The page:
Hamas has been promised that an arrangement with Dahlan could see Gaza receiving the basic supplies it needs to survive. Such an arrangement will, however, also bolster Dahlan’s campaign take control of Fatah, the PA and the PLO. Dahlan has denied he has any designs on leadership in Gaza, but his supporters have already started making their way back as part of the Egypt agreements.

Discussions between Hamas and Egypt have also covered a possible prisoner exchange between the Palestinian movement and Israel. Hamas head Ismail Haniyeh said the group was in talks with the Israeli government through a ‘third party’ to release Hamas prisoners in Israeli jails. The ‘third party’, Egypt, has communicated to Israel that Hamas wants the release of fifty-four detainees who were part of the 2011 swop for the Israeli Defense Forces (IDF) soldier Gilad Shalit who was held by Hamas. The Palestinian prisoners were rearrested in 2014, and Israel has refused to release them unconditionally.

The Hamas visits to Cairo in February, June and July saw talks with Egyptian officials, including members of the intelligence sector. The Hamas officials also met with Dahlan, who is a trusted friend of the Egyptian government and an advisor to the crown prince of the United Arab Emirates, Mohammed bin Zayed. Dahlan has been working to find a way back into the Fatah leadership after being expelled from the group in 2011. He was responsible for planning a coup against Hamas in Gaza after the Islamist movement won legislature elections in 2006. After the Hamas delegation, headed by Gaza leader Yahya Sinwar, returned from the Cairo meeting in June, Egypt delivered fuel to resuscitate a power plant in Gaza. In return, Hamas began constructing a security buffer zone along the southern border with Egypt in response to Egyptian demands for increased security in the area.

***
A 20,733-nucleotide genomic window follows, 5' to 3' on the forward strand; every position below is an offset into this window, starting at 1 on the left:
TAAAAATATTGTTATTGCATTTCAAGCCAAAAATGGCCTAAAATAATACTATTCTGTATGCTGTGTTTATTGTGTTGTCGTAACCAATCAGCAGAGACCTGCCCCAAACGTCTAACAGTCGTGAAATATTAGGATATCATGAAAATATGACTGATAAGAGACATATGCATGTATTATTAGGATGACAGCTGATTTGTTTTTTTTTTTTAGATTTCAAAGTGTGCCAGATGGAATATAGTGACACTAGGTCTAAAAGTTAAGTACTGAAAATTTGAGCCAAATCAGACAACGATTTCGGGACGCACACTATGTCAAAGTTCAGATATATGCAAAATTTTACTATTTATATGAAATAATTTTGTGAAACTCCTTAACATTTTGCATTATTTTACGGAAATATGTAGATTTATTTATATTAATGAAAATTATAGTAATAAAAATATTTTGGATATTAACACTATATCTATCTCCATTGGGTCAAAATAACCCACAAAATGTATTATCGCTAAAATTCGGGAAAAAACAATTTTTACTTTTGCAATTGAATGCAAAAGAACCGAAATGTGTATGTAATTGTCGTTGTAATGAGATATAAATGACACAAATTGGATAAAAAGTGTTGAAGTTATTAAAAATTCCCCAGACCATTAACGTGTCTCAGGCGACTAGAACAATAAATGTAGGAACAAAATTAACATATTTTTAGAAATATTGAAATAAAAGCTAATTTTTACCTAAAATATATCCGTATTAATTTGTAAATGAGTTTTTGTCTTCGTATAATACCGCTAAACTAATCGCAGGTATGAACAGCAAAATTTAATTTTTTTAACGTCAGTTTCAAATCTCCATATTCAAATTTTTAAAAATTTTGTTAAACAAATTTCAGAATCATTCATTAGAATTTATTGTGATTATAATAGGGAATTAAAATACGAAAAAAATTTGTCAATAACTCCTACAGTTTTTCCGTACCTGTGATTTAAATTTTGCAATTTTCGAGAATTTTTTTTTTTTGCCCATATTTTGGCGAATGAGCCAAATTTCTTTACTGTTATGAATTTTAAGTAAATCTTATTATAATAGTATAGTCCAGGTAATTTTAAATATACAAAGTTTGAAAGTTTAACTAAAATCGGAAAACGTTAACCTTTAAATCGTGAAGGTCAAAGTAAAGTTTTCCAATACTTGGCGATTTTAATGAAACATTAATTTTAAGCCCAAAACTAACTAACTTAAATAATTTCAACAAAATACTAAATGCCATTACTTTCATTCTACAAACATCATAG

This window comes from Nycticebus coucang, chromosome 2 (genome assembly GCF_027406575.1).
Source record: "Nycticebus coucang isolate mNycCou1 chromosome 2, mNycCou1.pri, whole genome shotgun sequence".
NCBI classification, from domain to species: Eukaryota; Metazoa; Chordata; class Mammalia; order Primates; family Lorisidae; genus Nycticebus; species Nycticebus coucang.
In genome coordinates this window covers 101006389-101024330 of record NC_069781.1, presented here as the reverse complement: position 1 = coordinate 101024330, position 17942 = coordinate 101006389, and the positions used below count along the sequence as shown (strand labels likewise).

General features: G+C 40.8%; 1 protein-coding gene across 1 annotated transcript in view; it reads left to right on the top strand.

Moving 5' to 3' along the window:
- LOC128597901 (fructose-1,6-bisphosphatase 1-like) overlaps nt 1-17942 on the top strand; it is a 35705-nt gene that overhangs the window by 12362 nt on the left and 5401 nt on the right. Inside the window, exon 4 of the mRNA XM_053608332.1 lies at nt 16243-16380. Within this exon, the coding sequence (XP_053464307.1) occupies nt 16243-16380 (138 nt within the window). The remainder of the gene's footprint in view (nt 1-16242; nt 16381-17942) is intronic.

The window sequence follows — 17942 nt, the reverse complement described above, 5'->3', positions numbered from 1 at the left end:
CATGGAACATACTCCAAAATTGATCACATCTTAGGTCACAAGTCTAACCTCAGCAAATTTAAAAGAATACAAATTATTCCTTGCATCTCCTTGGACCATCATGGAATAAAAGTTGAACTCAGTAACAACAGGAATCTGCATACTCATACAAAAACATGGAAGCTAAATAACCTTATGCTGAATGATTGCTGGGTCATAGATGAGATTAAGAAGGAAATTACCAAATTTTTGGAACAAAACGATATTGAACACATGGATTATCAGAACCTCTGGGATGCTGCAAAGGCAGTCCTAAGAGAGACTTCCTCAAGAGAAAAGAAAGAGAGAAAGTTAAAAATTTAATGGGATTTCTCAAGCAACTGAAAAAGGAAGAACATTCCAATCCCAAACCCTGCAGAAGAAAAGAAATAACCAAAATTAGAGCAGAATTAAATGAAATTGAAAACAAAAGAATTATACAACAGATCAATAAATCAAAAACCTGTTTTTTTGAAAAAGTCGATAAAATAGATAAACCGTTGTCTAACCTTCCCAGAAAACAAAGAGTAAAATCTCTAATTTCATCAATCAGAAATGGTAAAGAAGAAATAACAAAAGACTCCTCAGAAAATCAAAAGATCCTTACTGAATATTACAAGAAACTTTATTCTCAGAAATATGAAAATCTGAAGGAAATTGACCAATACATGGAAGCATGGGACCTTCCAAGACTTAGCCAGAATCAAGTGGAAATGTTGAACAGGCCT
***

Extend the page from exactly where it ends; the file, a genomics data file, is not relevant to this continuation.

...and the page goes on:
Dahlan’s involvement comes with the promise of funds from the UAE, which will help him to re-launch his leadership bid. It is a plan masterminded by the UAE, implemented by Egypt and backed by Arab leaders (and Israel). For Hamas, turning to Dahlan is a means to an end; finding common cause with an enemy of an enemy has led to Egypt agreeing to open the Rafah crossing, if the security situation in Sinai is improved, and the UAE has pledged $100 million for the construction of a power plant on the Egyptian side of the border with Gaza.

Certain Arab leaders hope to neutralise Hamas, while Israel prefers to eliminate it completely. Gaza’s dire humanitarian plight, which threatens Hamas’s rule in the strip, is an ideal opportunity to marginalise Hamas and bring into leadership a man who has proved to be a reliable proxy for the USA, Israel and the UAE. Fatah leader Mahmoud Abbas is in a precarious position, and his delaying in forging a reconciliation with Hamas could result in him losing power to his rival, his long-time rival.

By Ramzy Baroud

Judging by its size, the Gaza Strip may look too small to matter in the ongoing regional intrigues involving Israel, the United States, Turkey, Egypt and the Gulf Cooperation Council (GCC) countries. However, the 365 square kilometre coastal strip, which has been under Israeli-Egyptian siege for over ten years, outweighs its size many times over in the ongoing political gamble involving the region’s most powerful players. The many players that are involved are all motivated by sheer self-interest and self-preservation.